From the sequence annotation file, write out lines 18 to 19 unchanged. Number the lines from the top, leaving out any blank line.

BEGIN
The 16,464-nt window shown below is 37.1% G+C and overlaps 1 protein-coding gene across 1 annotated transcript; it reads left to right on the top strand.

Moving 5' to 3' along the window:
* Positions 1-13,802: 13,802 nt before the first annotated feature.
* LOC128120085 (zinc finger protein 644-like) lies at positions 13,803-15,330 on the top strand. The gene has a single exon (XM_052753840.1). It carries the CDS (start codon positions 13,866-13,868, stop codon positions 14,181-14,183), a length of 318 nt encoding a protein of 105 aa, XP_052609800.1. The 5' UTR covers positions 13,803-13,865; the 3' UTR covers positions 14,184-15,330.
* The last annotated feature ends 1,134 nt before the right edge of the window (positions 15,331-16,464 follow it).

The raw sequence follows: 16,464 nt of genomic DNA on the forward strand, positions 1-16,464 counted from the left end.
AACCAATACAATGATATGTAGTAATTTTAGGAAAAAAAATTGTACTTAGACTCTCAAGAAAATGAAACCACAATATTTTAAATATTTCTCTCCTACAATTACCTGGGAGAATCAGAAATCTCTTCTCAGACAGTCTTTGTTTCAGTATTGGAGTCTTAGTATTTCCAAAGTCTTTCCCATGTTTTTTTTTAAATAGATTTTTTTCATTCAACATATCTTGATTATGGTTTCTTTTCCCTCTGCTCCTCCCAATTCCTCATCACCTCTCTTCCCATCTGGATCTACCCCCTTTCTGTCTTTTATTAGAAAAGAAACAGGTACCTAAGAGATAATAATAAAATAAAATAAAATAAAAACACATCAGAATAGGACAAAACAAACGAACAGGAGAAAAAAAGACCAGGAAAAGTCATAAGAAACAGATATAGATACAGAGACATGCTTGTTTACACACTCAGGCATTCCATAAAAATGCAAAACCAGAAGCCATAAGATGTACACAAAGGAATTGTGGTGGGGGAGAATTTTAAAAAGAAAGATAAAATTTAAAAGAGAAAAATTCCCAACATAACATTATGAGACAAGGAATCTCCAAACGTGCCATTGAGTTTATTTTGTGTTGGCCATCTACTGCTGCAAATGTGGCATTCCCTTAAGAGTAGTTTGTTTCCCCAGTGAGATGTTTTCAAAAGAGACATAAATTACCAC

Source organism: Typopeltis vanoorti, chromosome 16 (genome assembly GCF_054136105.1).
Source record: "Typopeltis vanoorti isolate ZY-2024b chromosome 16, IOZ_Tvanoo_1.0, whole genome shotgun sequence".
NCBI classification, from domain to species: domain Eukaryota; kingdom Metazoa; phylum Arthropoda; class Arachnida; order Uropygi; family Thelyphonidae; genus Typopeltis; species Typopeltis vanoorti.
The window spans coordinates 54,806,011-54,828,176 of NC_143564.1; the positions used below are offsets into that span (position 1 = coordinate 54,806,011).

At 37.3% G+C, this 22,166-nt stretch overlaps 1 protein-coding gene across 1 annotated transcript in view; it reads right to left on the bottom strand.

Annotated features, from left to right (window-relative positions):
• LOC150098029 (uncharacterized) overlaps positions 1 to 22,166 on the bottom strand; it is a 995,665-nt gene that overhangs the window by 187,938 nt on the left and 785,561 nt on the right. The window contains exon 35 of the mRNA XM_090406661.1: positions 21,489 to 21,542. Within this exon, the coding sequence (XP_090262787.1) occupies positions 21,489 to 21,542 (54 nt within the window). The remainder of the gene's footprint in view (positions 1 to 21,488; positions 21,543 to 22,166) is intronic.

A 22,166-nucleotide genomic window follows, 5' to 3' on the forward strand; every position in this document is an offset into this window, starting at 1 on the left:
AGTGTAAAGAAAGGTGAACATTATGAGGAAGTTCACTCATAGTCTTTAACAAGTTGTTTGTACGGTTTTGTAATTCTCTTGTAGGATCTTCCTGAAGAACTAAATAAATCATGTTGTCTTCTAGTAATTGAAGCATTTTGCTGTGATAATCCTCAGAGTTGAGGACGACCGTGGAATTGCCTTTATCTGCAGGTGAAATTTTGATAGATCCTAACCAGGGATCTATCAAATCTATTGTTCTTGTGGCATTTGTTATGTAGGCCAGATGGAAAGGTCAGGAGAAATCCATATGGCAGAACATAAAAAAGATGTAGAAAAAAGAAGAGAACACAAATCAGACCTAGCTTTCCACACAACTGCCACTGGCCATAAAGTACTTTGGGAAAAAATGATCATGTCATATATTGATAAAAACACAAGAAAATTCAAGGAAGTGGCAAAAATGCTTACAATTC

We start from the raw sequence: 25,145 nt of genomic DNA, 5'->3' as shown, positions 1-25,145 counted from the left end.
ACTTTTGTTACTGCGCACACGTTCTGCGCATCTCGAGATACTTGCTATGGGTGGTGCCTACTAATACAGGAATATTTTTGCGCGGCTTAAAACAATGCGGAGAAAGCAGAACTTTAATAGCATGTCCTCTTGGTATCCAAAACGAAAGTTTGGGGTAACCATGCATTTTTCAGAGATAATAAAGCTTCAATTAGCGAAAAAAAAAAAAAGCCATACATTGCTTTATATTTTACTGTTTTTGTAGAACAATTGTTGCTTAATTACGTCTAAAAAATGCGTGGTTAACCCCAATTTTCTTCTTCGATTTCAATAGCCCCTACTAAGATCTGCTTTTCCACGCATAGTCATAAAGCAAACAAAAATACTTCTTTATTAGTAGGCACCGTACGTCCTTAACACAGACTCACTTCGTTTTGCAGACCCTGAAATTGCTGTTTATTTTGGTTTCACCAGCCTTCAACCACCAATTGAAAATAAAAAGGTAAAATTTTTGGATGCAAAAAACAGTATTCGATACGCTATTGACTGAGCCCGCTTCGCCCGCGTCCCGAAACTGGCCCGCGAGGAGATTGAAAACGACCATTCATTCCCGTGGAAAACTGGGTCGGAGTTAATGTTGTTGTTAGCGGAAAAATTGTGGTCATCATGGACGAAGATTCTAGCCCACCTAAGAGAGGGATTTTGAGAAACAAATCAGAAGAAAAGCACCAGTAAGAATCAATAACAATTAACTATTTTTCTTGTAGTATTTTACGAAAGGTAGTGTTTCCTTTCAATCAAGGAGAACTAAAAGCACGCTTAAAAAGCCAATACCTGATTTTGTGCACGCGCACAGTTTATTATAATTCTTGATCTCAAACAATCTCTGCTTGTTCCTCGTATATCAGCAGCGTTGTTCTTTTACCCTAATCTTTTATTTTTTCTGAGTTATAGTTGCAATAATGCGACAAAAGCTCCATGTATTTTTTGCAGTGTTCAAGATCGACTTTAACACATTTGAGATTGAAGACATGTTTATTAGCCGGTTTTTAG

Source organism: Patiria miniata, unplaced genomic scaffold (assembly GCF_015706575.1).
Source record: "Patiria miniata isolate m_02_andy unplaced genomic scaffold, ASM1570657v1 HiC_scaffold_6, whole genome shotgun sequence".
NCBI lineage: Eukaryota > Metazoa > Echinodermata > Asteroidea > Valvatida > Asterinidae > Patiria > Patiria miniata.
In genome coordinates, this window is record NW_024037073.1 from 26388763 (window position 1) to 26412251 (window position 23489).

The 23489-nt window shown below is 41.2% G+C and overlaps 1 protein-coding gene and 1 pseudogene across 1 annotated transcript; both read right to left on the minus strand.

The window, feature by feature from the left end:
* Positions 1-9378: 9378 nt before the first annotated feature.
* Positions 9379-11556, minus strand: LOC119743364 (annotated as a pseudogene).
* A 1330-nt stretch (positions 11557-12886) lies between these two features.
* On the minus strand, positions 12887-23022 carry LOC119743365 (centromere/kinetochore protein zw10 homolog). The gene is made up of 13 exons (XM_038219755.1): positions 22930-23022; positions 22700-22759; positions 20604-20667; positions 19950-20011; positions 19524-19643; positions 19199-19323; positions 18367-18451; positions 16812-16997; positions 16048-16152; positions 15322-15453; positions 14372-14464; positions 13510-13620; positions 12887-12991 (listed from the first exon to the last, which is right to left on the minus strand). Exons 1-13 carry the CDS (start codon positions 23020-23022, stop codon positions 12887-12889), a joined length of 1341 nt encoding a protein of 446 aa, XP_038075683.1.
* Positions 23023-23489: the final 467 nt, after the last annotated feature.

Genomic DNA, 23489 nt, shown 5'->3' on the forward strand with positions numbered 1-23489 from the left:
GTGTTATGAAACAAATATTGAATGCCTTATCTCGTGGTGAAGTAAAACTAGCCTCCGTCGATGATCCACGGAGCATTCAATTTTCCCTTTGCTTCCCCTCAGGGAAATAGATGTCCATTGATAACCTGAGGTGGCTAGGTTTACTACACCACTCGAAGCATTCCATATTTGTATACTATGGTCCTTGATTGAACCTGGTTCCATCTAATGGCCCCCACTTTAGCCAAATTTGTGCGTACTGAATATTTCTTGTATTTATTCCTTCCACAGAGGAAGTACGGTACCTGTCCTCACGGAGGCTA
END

ACTTTTGTTACTGCGCACACGTTCTGCGCATCTCGAGATACTTGCTATGGGTGGTGCCTACTAATACAGGAATATTTTTGCGCGGCTTAAAACAATGCGGAGAAAGCAGAACTTTAATAGCATGTCCTCTTGGTATCCAAAACGAAAGTTTGGGGTAACCATGCATTTTTCAGAGATAATAAAGCTTCAATTAGCGAAAAAAAAAAAAAGCCATACATTGCTTTATATTTTACTGTTTTTGTAGAACAATTGTTGCTTAATTACGTCTAAAAAATGCGTGGTTAACCCCAATTTTCTTCTTCGATTTCAATAGCCCCTACTAAGATCTGCTTTTCCACGCATAGTCATAAAGCAAACAAAAATACTTCTTTATTAGTAGGCACCGTACGTCCTTAACACAGACTCACTTCGTTTTGCAGACCCTGAAATTGCTGTTTATTTTGGTTTCACCAGCCTTCAACCACCAATTGAAAATAAAAAGGTAAAATTTTTGGATGCAAAAAACAGTATTCGATACGCTATTGACTGAGCCCGCTTCGCCCGCGTCCCGAAACTGGCCCGCGAGGAGATTGAAAACGACCATTCATTCCCGTGGAAAACTGGGTCGGAGTTAATGTTGTTGTTAGCGGAAAAATTGTGGTCATCATGGACGAAGATTCTAGCCCACCTAAGAGAGGGATTTTGAGAAACAAATCAGAAGAAAAGCACCAGTAAGAATCAATAACAATTAACTATTTTTCTTGTAGTATTTTACGAAAGGTAGTGTTTCCTTTCAATCAAGGAGAACTAAAAGCACGCTTAAAAAGCCAATACCTGATTTTGTGCACGCGCACAGTTTATTATAATTCTTGATCTCAAACAATCTCTGCTTGTTCCTCGTATATCAGCAGCGTTGTTCTTTTACCCTAATCTTTTATTTTTTCTGAGTTATAGTTGCAATAATGCGACAAAAGCTCCATGTATTTTTTGCAGTGTTCAAGATCGACTTTAACACATTTGAGATTGAAGACATGTTTATTAGCCGGTTTTTAG

Source organism: Patiria miniata, unplaced genomic scaffold (assembly GCF_015706575.1).